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On A Tight Travel Budget? You'll Appreciate This Year's July 4 Bargains

Crowds gather to watch the Fourth of July fireworks show last year at Kailua Beach on the Hawaiian island of Oahu.
Julie Thurston Photography via Getty Images
Crowds gather to watch the Fourth of July fireworks show last year at Kailua Beach on the Hawaiian island of Oahu.

Whenever July 4 lands on a Monday, travel surges as Americans take advantage of the long weekend. And you might assume the extra demand for gasoline would send pump prices higher.

But this year, drivers are discovering that prices have been falling in the run-up to the holiday — down to the lowest midsummer levels in more than a decade.

AAA, the auto club, says that on Friday, the national average for a gallon of regular gasoline slipped to $2.28, down three cents just from Monday. For perspective, remember that two years ago, the national average was about $3.66. Peak summer prices haven't been this low since 2005.

So here's some math that is actually fun to do: If you are buying, say, 12 gallons to fill your tank for the weekend, you will be spending $16.56 less than in 2014.

Taking advantage of holiday sale prices at major grocery chains, those pump savings could allow you to buy a package of eight hot dogs, buns, a large bag of chips, a jar of salsa, mustard and a 2-liter bottle of soda — and still have change left from your $16.56.

Get in the car, kids! Let's go for a picnic!

But give yourself extra time to get to the park because roads are likely to be crowded — and not just for July 4. The whole summer is looking strong for travel.

"This year's summer driving season is likely to set new records for both gasoline demand and vehicle miles traveled," AAA said in a statement. Thanks to cheap oil, "drivers are likely to continue paying prices unseen for the summer months in more than a decade."

The recent downward pressure on prices is tied to the June 23 vote in the United Kingdom to exit the European Union. Markets took Brexit as a sign that global growth will slow, and that the dollar will stay strong. Since oil trades in dollars, a strong U.S. currency makes it more expensive for people in other countries to purchase oil, and that dampens their demand for it.

Cheap oil also means cheap jet fuel, and that in turn helps restrain airfares. Average airfares for the top 40 domestic routes will be down 9 percent for the Independence Day travel period, according to AAA's Leisure Travel Index.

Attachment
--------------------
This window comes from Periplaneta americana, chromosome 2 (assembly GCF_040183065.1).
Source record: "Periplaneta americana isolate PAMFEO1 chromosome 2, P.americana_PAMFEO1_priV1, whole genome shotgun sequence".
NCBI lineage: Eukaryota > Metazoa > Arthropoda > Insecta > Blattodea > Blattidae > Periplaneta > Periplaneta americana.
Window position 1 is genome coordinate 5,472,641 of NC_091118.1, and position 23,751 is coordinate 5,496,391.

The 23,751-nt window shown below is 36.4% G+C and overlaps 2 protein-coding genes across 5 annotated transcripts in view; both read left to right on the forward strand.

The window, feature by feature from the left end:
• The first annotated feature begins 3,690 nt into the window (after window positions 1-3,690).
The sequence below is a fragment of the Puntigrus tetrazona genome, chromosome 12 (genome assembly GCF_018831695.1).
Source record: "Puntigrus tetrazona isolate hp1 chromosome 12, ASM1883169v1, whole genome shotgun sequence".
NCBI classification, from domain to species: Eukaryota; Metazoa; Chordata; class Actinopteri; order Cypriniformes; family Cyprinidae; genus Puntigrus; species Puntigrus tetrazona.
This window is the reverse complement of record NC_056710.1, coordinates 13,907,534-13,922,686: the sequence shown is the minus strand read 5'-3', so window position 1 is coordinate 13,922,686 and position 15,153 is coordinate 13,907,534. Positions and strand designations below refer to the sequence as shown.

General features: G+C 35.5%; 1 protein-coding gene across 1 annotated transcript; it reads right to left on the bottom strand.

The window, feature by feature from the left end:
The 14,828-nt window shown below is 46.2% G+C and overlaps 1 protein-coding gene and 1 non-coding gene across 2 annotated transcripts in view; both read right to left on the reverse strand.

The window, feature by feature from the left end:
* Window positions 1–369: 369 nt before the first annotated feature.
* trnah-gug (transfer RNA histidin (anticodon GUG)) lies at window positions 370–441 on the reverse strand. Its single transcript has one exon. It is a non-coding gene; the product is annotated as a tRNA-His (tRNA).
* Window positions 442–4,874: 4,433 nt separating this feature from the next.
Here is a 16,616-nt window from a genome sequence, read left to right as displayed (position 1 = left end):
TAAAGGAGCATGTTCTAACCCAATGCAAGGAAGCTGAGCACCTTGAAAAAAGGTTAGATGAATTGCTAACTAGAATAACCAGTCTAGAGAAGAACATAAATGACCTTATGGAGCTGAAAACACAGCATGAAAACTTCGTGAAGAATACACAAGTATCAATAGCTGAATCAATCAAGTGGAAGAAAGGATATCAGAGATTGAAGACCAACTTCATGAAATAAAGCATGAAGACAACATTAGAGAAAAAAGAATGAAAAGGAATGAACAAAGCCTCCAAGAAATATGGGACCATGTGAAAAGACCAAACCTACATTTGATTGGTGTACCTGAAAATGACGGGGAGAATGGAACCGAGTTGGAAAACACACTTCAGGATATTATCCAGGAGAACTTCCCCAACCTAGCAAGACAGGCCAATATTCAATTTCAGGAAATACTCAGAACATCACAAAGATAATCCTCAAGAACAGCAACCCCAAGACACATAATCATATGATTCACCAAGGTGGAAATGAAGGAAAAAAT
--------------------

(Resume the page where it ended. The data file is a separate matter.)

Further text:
In all, AAA predicts that for the holiday period lasting from June 30 to July 4, more than 36 million people will drive to holiday destinations — up 1.2 percent from 2015 — and that an additional 3.3 million will fly, up 2.2 percent.

Airlines for America, the trade organization for major airlines, says that for the entire summer, passenger volumes will exceed last year's all-time high by 4 percent.

So where is everyone going? According to the American Express Spending & Saving Tracker, we like the beach; about 4 in 10 vacations feature sand and waves. About one-third of trips involve visits to see family. About 1 in 5 travelers heads to a national park.

And over a July 4 holiday, many Americans visit the monuments in Washington, D.C. Carie Krueger, a schoolteacher from Texas, came to the nation's capital to show her children the sights.

"I wanted them to be able to experience everything that they're learning about in school now," she said. "They can actually see it in real life. ... It's really neat."

But this year, with the dollar so strong and gasoline so cheap, a lot of other Americans are heading to Canada. Squaremouth, a travel insurance comparison website, says planned trips to Canada have surged by 70 percent this year.

What if you hate driving on crowded roads? Consider a fall vacation. GasBuddy, a website that tracks prices, predicts drivers will see the national average for a gallon of gas slip below $2 as soon as early November.

Pro trip from TSA: If you are flying for the Fourth, leave your firecrackers at home.

NPR intern Justina Vasquez contributed to this report.

Copyright 2021 NPR. To see more, visit

Marilyn Geewax is a contributor to NPR.

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